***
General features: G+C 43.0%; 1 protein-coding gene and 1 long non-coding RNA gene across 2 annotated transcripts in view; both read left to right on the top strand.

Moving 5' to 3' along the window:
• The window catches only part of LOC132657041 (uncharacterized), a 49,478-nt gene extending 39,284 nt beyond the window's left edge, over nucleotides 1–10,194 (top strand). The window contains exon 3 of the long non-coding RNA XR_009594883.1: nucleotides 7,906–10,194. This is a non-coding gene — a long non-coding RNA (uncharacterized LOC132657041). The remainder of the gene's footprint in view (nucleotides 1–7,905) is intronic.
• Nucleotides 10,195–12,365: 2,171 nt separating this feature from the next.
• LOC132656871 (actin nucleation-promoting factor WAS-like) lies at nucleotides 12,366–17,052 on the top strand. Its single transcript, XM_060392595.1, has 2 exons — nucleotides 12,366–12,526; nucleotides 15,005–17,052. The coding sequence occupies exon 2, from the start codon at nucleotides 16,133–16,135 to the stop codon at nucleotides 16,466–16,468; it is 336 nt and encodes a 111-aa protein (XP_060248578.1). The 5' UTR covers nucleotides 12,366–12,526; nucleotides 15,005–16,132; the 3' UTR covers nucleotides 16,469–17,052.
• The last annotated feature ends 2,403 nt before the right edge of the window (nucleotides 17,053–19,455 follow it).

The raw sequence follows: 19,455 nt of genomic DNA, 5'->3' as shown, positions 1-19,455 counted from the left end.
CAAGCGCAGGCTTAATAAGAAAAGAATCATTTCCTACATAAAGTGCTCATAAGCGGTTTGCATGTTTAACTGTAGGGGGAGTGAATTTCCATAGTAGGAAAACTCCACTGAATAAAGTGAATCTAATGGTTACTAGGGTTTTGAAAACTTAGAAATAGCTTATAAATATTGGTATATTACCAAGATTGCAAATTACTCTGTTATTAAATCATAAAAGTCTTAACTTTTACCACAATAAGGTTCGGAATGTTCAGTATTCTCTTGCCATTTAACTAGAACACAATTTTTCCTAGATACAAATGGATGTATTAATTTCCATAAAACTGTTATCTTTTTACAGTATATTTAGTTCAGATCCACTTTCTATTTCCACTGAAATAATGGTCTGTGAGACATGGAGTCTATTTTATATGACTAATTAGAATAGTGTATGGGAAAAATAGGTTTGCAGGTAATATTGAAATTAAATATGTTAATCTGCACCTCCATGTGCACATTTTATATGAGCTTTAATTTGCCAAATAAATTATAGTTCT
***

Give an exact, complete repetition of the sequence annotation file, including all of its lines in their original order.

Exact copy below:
General features: G+C 43.0%; 1 protein-coding gene and 1 long non-coding RNA gene across 2 annotated transcripts in view; both read left to right on the top strand.

Moving 5' to 3' along the window:
• The window catches only part of LOC132657041 (uncharacterized), a 49,478-nt gene extending 39,284 nt beyond the window's left edge, over nucleotides 1–10,194 (top strand). The window contains exon 3 of the long non-coding RNA XR_009594883.1: nucleotides 7,906–10,194. This is a non-coding gene — a long non-coding RNA (uncharacterized LOC132657041). The remainder of the gene's footprint in view (nucleotides 1–7,905) is intronic.
• Nucleotides 10,195–12,365: 2,171 nt separating this feature from the next.
• LOC132656871 (actin nucleation-promoting factor WAS-like) lies at nucleotides 12,366–17,052 on the top strand. Its single transcript, XM_060392595.1, has 2 exons — nucleotides 12,366–12,526; nucleotides 15,005–17,052. The coding sequence occupies exon 2, from the start codon at nucleotides 16,133–16,135 to the stop codon at nucleotides 16,466–16,468; it is 336 nt and encodes a 111-aa protein (XP_060248578.1). The 5' UTR covers nucleotides 12,366–12,526; nucleotides 15,005–16,132; the 3' UTR covers nucleotides 16,469–17,052.
• The last annotated feature ends 2,403 nt before the right edge of the window (nucleotides 17,053–19,455 follow it).

The raw sequence follows: 19,455 nt of genomic DNA, 5'->3' as shown, positions 1-19,455 counted from the left end.
CAAGCGCAGGCTTAATAAGAAAAGAATCATTTCCTACATAAAGTGCTCATAAGCGGTTTGCATGTTTAACTGTAGGGGGAGTGAATTTCCATAGTAGGAAAACTCCACTGAATAAAGTGAATCTAATGGTTACTAGGGTTTTGAAAACTTAGAAATAGCTTATAAATATTGGTATATTACCAAGATTGCAAATTACTCTGTTATTAAATCATAAAAGTCTTAACTTTTACCACAATAAGGTTCGGAATGTTCAGTATTCTCTTGCCATTTAACTAGAACACAATTTTTCCTAGATACAAATGGATGTATTAATTTCCATAAAACTGTTATCTTTTTACAGTATATTTAGTTCAGATCCACTTTCTATTTCCACTGAAATAATGGTCTGTGAGACATGGAGTCTATTTTATATGACTAATTAGAATAGTGTATGGGAAAAATAGGTTTGCAGGTAATATTGAAATTAAATATGTTAATCTGCACCTCCATGTGCACATTTTATATGAGCTTTAATTTGCCAAATAAATTATAGTTCT